In 2023, two more Vietnamese cities joined UNESCO's Global Creative Cities Network, including Da Lat (in the central highlands province of Lam Dong) for music and Hoi An (in the central province of Quang Nam) for handicrafts and folk arts.

Sustainable development through unique characteristics

Da Lat and Hoi An are part of the project to develop a system of Vietnam Creative Cities under the UNESCO Global Creative Cities Network (UCCN), approved by the Prime Minister and implemented by the Ministry of Culture, Sports and Tourism.

Da Lat became a member of the UNESCO Global Creative Cities Network on October 31, 2023, right on the celebration of the 130th anniversary of its foundation (1893-2023).

Dang Quang Tu, Chairman of the Da Lat City People's Committee, hoped that besides tourism, the potential of cultural industries, especially music, would play a key role in strengthening the city's international integration and sustainable urban development, thereby improving the quality of people's lives.

A concert in the Central Highlands city of Da Lat. Photo: May Lang Thang

According to Tu, the title of creative city is hard to get, but even harder to keep.

"We are committed to fostering community music, strengthening the network of music and art creative spaces, preserving and promoting traditional music.

The annual Central Highlands Gong Culture Festival and traditional art performances at public venues will be among Da Lat's steps to prove that the city lives up to its commitment when joining the UNESCO Creative Cities Network and its biennial Flower Music Festival.

Meanwhile, Hoi An's folk crafts and arts are outstanding strengths that are well preserved and effectively promoted, contributing to local socio-economic development. There are five traditional craft villages and nearly 50 handicrafts practiced around the city, such as carpentry, pottery, lantern making, tailoring, leather work, and others.

Hoi An's long-standing local customs, activities and beliefs have helped to inspire, shape and nurture the richness and diversity of many unique forms of art.

The art of bai choi (a traditional Vietnamese game combining folklore singing and picking from a deck of cards) was recognized as an Intangible Cultural Heritage of Humanity in 2017.

Vice Chairman of Hoi An City People's Committee Nguyen Van Lanh informed that almost everyone in Hoi An is involved in some folk arts and crafts activities.

The city's 658 small businesses and 1,710 business households engaged in handicrafts and folk arts employ about 4,000 workers who earn an average income of US$3,500-4,000 per year.

The city government is expanding its start-up program, encouraging young people to develop their skills and creativity, and calling for initiatives to support handicraft production, combining conservation, development and green innovation.

Creativity - at the heart of development

The UNESCO Creative Cities Network (UCCN) was launched in 2004 to promote cooperation among cities that consider creativity a strategic element for sustainable development, with cultural industries at its core.

To date, the network includes 350 cities from more than 100 countries that are developing around creativity in seven areas: crafts and folk arts, design, cinema, cuisine, literature, media arts and music.

According to Nguyen Phuong Hoa, Director of the Department of International Cooperation (Ministry of Culture, Sports and Tourism), with Hanoi, Da Lat and Hoi An as UNESCO Creative Cities, Vietnam's cultural and creative industries are expected to be further boosted.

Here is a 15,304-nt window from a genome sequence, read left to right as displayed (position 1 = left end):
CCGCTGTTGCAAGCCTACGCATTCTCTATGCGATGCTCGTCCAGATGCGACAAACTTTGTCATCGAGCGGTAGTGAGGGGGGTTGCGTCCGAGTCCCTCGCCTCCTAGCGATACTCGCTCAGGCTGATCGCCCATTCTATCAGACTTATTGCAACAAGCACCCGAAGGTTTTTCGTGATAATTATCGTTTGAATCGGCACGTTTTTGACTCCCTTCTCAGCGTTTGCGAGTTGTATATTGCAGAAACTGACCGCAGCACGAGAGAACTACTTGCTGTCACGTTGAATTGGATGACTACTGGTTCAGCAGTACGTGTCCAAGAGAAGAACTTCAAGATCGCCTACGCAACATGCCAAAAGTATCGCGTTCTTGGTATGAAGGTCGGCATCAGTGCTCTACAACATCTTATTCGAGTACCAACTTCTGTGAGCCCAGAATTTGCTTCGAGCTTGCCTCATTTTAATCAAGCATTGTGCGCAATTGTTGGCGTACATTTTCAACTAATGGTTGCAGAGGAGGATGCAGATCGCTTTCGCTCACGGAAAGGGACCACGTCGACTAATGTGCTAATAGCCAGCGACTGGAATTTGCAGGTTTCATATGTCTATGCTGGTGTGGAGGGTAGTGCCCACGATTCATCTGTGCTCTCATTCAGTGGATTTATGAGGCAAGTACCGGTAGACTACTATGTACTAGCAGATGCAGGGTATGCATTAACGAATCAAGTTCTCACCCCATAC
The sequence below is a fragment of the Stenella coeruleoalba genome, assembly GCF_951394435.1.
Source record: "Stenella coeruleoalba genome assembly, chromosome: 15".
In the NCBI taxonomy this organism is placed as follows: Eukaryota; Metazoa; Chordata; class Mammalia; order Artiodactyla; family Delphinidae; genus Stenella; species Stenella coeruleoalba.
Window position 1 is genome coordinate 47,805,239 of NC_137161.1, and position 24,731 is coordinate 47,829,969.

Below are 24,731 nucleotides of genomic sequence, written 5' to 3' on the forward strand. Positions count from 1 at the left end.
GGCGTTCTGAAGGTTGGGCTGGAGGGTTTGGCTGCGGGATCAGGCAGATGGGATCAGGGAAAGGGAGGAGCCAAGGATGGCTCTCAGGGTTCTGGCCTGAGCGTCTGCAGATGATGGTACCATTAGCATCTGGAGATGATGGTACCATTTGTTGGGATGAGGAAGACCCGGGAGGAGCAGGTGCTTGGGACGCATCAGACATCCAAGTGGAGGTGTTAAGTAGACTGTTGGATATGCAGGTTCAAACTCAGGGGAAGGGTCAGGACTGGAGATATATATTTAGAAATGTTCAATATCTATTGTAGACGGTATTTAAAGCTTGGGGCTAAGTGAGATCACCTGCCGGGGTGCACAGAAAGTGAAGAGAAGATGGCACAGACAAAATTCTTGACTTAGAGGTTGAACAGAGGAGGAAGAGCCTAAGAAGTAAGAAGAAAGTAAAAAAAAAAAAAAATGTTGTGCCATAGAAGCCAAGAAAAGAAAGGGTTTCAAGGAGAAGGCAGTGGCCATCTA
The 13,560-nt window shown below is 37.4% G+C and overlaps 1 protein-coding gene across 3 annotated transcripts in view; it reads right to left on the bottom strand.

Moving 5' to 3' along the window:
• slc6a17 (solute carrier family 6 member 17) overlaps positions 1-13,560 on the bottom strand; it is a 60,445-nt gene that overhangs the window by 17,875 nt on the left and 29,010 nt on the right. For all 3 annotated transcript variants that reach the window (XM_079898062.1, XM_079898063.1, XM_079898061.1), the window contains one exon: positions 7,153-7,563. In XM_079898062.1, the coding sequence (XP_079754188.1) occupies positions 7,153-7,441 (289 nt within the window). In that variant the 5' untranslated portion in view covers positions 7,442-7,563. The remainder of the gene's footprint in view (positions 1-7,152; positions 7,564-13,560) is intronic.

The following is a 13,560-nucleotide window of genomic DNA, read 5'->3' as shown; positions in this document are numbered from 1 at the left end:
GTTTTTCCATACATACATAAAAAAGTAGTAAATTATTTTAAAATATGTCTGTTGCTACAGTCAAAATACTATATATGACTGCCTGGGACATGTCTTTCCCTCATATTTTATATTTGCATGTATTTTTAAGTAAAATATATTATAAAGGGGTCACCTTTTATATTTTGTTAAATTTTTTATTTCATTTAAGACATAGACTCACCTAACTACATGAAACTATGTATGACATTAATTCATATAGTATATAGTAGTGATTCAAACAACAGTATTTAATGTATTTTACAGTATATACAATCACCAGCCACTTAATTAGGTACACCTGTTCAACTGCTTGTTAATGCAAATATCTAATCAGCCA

The ancient city of Hoi An is home to many traditional crafts. (Photo: VNA)

New UNESCO Member Cities will fulfill their commitments as outlined in their accession documents and will work together with other members to promote policies that address global challenges such as climate change, inequality and the ongoing process of urbanization.

By joining the network, cities commit to sharing and creating the best conditions for practice and innovation, building a sense of responsibility, respecting intellectual property rights and developing cooperation between the public and private sectors and professional social organizations.

"This will contribute to enhancing the creation, production, distribution and dissemination of cultural activities; expanding opportunities for creators and professionals; improving access to and participation in cultural life, especially for disadvantaged and vulnerable groups and individuals; and integrating culture and creativity into sustainable development plans," said Hoa.

Ambassador Le Thi Hong Van, Chief Representative of the Vietnamese Delegation to UNESCO, said Vietnam is one of the few countries to have two cities join the network at the same time in 2023.

This is an international recognition and appreciation of our country's efforts and commitment to promote creativity, develop cultural resources and create motivation for sustainable development of the community, locality and country, she said.

"Member cities will have the opportunity to learn from international experiences, while the country will have more opportunities to promote its country, people and culture to the world," Van said.

In 2022, the Department of International Cooperation and the National Institute of Culture and Arts (VICAS) drafted a project to develop a network of Vietnamese creative cities to participate in UNESCO's Global Creative Cities Network.

The project identifies a number of potential candidates, such as Ho Chi Minh City, Hue, Da Nang, Ha Long, Hoi An, Da Lat and Vung Tau. Of these, Hoi An and Da Lat became members in 2023. According to the roadmap, every two years from now until 2030, a maximum of two Vietnamese cities will prepare and submit candidacy documents to join UNESCO's Global Network of Creative Cities.

Source: Hanoitimes